The Rev. Harriett Walden, a longtime Seattle police accountability and social justice activist, called a news conference on Tuesday to denounce a rise in hate crimes and appeal for racial unity after she said she was subjected to slurs and a hurled bottle of motor oil while walking downtown last week.

Walden, who is Black, said she was crossing Columbia Street at First Avenue around 3:30 p.m. Thursday when a white man who was stopped at a red light began yelling slurs and insults at the 75-year-old grandmother. She said the young man, who appeared to be under 30, kept inching his car closer and closer to her, making her think he was going to hit her.

She kept walking and was struck in the lower back by a bottle of motor oil, hard enough that she said she nearly lost her balance and later bruised.

“I’m blessed. You know why I’m blessed? The only weapon he had in his car was the motor oil. We know so many times people have guns. And so, you know, I’m here today, no obituary needed,” Walden said from a community room in the Liberty Bank Building at 24th Avenue and Union Street, in Seattle’s Central District. “He called me all sorts of names. It was melanin that set the guy off, OK? Let’s be clear. It was melanin, and it’s not going away.”

She said she’s never been hit before and was dazed and stunned to be targeted because of her race.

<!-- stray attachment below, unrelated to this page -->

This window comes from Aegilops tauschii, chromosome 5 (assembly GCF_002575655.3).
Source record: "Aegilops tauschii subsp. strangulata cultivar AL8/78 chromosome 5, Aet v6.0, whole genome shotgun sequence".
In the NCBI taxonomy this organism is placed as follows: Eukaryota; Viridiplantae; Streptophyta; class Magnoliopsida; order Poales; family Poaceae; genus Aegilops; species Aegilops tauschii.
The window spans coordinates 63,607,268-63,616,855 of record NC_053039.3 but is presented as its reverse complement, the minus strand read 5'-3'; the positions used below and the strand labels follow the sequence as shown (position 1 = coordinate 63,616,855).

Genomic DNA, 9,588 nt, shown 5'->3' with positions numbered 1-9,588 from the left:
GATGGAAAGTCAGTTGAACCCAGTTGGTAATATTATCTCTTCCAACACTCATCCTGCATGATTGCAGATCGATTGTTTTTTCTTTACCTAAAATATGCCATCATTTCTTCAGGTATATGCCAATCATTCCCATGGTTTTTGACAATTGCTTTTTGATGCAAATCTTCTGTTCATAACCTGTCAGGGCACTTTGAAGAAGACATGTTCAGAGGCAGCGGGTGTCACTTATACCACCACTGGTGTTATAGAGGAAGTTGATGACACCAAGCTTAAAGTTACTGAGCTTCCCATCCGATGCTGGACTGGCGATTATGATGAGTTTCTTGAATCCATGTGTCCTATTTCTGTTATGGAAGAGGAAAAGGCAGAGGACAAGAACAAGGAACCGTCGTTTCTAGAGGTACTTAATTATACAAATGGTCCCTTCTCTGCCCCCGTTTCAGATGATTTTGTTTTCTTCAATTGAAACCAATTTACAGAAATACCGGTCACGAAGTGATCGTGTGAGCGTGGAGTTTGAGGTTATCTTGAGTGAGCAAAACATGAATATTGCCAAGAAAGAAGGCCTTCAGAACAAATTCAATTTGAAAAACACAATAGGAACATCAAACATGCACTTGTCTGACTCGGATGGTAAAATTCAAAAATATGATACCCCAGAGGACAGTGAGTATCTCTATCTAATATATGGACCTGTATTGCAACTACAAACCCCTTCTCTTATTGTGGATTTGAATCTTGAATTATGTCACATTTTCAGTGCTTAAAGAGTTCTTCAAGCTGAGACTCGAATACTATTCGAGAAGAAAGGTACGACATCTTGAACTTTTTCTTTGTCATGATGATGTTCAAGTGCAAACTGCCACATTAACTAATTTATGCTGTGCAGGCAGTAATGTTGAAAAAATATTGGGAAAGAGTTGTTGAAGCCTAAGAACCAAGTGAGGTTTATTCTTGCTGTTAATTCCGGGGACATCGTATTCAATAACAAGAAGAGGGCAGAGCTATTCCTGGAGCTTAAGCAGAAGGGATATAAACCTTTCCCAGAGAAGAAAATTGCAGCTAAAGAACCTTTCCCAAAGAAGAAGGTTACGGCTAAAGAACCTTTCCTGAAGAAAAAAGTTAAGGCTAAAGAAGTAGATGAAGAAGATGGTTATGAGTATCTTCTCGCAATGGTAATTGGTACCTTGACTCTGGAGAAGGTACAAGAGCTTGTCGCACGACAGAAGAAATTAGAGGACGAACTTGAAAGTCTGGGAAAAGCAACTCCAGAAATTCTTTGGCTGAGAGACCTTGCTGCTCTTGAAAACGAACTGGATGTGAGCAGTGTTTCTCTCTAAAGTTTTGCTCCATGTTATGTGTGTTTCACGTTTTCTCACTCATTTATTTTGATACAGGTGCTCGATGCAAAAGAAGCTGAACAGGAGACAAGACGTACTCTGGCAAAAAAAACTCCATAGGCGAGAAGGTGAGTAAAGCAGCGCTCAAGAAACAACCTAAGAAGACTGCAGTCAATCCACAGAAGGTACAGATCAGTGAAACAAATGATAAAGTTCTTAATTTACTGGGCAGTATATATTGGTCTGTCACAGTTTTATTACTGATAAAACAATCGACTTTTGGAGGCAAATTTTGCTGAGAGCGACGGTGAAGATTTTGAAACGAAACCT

The encounter between Walden and the as yet unidentified driver is being investigated by the Seattle Police Department as a hate crime.

Advertising

“Police are following leads in the case but are hoping someone out there may have more information about the driver and his dark-colored hatchback, which may have been lowered,” says an item about the incident on the department’s online blotter, though it does not identify Walden by name.

Anyone with information is asked to call SPD’s violent crimes tip line at 206-233-5000.

Since 2018, King County prosecutors have filed 209 criminal charges involving hate-crime elements, and there is clear evidence of a crime being motivated by race, sexual orientation, gender or gender expression, or national origin in 153 of them, according to data provided by Casey McNerthney, a spokesperson for Prosecutor Dan Satterberg.

The data gathered by police shows that of the charged crimes, anti-Black hate crimes are the most prevalent, with prosecutors filing charges in 61 cases involving Black victims since 2019, 10 of them so far this year. Also since 2019, there have been 15 cases involving anti-Asian hate, with seven charged cases in 2021 alone.

Walden, a Seattle resident for 45 years and the co-founder of Mothers for Police Accountability, said Black and Asian Americans have lived in this country for generations and have a long history of working together on social justice issues. She said her news conference was a call to action to stop hate crimes, and she appealed to the city’s media companies to highlight and contribute to community efforts aimed at building unity.

“If you don’t like living in a community with all people, you best try to get your own spaceship. There’s a place for you, but it might not be in Seattle,” Walden said. “Hatred is in the head. Love is in the heart. In order to move the energy, we have to move from our head to our heart. And that’s where we solve problems at.”

“So I’m just asking for the media and the communities to work together and come up with a plan … and say it’s a new day and we’re not going to tolerate this because we know there’s another way,” Walden said. “There’s a lot of new people here and that’s good. … And they might think this is normal. This is not normal Seattle.”